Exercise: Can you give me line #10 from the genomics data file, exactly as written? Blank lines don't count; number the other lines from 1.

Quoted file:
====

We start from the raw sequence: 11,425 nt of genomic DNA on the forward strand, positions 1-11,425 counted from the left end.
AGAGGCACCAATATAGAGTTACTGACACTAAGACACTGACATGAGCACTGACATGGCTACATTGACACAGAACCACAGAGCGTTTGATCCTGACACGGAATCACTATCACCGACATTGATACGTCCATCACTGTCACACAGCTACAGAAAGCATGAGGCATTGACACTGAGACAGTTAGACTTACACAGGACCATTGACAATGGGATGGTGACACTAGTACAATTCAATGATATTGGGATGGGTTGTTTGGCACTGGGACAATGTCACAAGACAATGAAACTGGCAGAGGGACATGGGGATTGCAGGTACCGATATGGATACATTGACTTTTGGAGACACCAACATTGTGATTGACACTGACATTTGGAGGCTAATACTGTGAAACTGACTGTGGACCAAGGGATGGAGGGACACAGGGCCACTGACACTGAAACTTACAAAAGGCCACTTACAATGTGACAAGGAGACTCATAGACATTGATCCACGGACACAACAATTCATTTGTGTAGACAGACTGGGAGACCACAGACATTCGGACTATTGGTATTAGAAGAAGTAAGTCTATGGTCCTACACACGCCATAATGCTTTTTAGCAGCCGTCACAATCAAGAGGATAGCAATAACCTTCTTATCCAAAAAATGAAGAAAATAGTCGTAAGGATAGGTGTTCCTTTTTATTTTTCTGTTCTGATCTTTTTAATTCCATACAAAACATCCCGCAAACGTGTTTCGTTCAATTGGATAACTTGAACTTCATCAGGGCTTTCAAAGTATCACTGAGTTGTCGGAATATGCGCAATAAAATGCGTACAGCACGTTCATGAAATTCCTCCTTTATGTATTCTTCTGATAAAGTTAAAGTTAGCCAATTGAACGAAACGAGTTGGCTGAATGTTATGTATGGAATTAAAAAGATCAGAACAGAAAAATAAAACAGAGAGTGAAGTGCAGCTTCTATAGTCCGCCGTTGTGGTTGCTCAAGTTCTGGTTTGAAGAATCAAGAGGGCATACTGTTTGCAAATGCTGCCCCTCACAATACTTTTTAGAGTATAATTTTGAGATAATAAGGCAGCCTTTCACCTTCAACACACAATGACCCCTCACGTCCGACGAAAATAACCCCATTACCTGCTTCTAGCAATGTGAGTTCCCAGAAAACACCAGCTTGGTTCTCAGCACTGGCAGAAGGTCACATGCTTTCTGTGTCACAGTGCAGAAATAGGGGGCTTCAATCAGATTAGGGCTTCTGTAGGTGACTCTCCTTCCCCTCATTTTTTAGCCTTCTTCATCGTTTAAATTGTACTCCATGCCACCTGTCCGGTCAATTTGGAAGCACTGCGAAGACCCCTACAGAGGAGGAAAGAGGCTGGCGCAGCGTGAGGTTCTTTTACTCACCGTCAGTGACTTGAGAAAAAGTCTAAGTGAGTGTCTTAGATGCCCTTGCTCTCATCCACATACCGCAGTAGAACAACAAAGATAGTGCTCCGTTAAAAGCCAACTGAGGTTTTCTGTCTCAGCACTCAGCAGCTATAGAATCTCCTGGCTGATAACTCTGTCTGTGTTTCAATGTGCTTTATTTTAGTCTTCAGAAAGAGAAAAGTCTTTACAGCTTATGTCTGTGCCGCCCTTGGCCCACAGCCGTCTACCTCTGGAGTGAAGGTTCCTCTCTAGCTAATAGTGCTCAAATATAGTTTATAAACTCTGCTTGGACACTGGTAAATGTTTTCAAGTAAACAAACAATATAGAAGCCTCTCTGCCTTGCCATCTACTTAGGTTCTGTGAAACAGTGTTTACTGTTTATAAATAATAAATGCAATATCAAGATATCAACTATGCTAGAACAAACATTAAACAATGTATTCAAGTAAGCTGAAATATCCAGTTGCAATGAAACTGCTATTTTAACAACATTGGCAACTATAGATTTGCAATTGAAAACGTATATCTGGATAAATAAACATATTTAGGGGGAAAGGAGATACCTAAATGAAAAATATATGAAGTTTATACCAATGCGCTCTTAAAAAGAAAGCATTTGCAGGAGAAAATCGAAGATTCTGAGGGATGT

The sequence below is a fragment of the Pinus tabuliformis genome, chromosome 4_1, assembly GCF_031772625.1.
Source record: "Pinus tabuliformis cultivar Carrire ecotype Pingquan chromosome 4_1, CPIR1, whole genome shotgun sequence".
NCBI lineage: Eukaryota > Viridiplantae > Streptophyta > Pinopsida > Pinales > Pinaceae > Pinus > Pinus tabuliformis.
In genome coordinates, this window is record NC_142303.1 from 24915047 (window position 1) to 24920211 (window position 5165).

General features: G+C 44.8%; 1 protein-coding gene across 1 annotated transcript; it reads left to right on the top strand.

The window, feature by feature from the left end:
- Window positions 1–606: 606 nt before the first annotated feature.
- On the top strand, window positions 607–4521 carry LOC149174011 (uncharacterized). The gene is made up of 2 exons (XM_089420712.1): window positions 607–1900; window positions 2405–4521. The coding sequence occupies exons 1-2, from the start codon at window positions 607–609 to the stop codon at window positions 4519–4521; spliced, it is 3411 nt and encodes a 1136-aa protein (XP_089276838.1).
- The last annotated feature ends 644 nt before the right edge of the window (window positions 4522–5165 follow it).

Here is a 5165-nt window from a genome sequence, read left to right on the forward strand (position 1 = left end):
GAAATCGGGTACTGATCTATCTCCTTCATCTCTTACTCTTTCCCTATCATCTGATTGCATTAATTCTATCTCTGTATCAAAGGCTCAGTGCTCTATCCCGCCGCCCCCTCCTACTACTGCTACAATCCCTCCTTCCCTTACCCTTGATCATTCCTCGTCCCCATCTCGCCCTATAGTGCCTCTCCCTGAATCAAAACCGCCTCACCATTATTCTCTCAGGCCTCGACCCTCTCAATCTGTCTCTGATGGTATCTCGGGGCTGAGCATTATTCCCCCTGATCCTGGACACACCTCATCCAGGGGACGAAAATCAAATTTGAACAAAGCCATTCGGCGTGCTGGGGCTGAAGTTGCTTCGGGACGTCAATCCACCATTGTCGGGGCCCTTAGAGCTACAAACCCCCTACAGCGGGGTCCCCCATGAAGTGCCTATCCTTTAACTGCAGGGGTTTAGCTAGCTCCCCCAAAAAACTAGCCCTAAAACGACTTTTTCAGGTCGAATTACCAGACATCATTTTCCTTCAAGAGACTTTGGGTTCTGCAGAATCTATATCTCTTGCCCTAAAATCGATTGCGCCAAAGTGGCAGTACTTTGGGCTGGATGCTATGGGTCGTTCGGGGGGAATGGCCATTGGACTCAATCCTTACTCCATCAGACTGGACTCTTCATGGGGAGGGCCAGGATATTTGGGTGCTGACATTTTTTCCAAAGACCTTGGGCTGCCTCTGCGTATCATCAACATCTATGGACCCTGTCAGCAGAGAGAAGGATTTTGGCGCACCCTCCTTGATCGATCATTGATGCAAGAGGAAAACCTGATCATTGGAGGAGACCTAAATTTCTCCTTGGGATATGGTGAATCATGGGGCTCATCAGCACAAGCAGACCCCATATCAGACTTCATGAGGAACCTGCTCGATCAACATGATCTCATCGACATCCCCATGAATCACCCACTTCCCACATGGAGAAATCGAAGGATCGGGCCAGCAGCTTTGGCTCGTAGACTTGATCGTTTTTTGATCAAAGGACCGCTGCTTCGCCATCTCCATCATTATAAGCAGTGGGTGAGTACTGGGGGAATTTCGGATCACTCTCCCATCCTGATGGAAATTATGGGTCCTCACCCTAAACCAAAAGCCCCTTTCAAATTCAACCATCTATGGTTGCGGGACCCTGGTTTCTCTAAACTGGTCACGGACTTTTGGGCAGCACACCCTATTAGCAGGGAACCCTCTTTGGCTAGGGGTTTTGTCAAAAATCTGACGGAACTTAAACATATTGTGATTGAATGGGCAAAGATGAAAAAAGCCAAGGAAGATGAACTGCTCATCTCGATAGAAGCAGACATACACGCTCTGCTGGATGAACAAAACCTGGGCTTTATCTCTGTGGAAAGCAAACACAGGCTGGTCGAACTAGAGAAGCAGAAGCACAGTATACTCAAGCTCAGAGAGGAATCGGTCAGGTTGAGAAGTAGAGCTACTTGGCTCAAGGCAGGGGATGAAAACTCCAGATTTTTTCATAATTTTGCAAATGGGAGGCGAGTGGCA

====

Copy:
- On the top strand, window positions 607–4521 carry LOC149174011 (uncharacterized). The gene is made up of 2 exons (XM_089420712.1): window positions 607–1900; window positions 2405–4521. The coding sequence occupies exons 1-2, from the start codon at window positions 607–609 to the stop codon at window positions 4519–4521; spliced, it is 3411 nt and encodes a 1136-aa protein (XP_089276838.1).